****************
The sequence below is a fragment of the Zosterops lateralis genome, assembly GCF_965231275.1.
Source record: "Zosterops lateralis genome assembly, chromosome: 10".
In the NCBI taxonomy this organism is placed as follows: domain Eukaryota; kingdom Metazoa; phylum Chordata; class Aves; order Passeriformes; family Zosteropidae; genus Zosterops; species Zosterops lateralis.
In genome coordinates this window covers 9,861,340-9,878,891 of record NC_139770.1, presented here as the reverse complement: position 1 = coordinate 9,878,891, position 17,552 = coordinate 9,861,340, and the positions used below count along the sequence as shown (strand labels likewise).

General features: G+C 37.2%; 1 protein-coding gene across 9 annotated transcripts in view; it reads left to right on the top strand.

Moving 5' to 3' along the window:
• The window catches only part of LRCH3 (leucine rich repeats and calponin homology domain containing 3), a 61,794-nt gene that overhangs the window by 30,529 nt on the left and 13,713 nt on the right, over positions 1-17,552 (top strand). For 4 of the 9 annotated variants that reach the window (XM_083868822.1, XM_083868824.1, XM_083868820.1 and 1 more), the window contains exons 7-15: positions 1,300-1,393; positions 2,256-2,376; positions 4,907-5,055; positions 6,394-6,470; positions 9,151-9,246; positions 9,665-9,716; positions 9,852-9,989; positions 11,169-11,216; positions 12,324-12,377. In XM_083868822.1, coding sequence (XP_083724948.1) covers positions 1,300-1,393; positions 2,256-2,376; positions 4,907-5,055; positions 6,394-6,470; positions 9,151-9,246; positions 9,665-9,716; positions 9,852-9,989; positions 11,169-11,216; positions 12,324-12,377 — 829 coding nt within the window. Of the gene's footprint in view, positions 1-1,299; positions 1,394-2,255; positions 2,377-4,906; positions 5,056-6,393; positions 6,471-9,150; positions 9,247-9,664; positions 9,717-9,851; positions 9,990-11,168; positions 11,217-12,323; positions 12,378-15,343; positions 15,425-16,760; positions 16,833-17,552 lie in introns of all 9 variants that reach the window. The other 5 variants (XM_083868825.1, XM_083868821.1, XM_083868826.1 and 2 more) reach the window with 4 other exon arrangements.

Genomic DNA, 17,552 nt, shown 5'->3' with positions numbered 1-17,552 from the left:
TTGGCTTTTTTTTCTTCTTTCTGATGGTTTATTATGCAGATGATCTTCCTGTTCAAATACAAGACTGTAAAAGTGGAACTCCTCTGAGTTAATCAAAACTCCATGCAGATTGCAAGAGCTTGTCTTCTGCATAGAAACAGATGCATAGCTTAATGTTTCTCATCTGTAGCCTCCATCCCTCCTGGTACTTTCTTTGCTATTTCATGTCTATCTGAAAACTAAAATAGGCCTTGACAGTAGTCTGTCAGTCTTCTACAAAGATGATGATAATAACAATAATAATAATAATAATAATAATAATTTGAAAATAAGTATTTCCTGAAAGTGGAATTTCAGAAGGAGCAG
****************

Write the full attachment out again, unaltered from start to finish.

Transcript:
The sequence below is a fragment of the Zosterops lateralis genome, assembly GCF_965231275.1.
Source record: "Zosterops lateralis genome assembly, chromosome: 10".
In the NCBI taxonomy this organism is placed as follows: domain Eukaryota; kingdom Metazoa; phylum Chordata; class Aves; order Passeriformes; family Zosteropidae; genus Zosterops; species Zosterops lateralis.
In genome coordinates this window covers 9,861,340-9,878,891 of record NC_139770.1, presented here as the reverse complement: position 1 = coordinate 9,878,891, position 17,552 = coordinate 9,861,340, and the positions used below count along the sequence as shown (strand labels likewise).

General features: G+C 37.2%; 1 protein-coding gene across 9 annotated transcripts in view; it reads left to right on the top strand.

Moving 5' to 3' along the window:
• The window catches only part of LRCH3 (leucine rich repeats and calponin homology domain containing 3), a 61,794-nt gene that overhangs the window by 30,529 nt on the left and 13,713 nt on the right, over positions 1-17,552 (top strand). For 4 of the 9 annotated variants that reach the window (XM_083868822.1, XM_083868824.1, XM_083868820.1 and 1 more), the window contains exons 7-15: positions 1,300-1,393; positions 2,256-2,376; positions 4,907-5,055; positions 6,394-6,470; positions 9,151-9,246; positions 9,665-9,716; positions 9,852-9,989; positions 11,169-11,216; positions 12,324-12,377. In XM_083868822.1, coding sequence (XP_083724948.1) covers positions 1,300-1,393; positions 2,256-2,376; positions 4,907-5,055; positions 6,394-6,470; positions 9,151-9,246; positions 9,665-9,716; positions 9,852-9,989; positions 11,169-11,216; positions 12,324-12,377 — 829 coding nt within the window. Of the gene's footprint in view, positions 1-1,299; positions 1,394-2,255; positions 2,377-4,906; positions 5,056-6,393; positions 6,471-9,150; positions 9,247-9,664; positions 9,717-9,851; positions 9,990-11,168; positions 11,217-12,323; positions 12,378-15,343; positions 15,425-16,760; positions 16,833-17,552 lie in introns of all 9 variants that reach the window. The other 5 variants (XM_083868825.1, XM_083868821.1, XM_083868826.1 and 2 more) reach the window with 4 other exon arrangements.

Genomic DNA, 17,552 nt, shown 5'->3' with positions numbered 1-17,552 from the left:
TTGGCTTTTTTTTCTTCTTTCTGATGGTTTATTATGCAGATGATCTTCCTGTTCAAATACAAGACTGTAAAAGTGGAACTCCTCTGAGTTAATCAAAACTCCATGCAGATTGCAAGAGCTTGTCTTCTGCATAGAAACAGATGCATAGCTTAATGTTTCTCATCTGTAGCCTCCATCCCTCCTGGTACTTTCTTTGCTATTTCATGTCTATCTGAAAACTAAAATAGGCCTTGACAGTAGTCTGTCAGTCTTCTACAAAGATGATGATAATAACAATAATAATAATAATAATAATAATAATTTGAAAATAAGTATTTCCTGAAAGTGGAATTTCAGAAGGAGCAG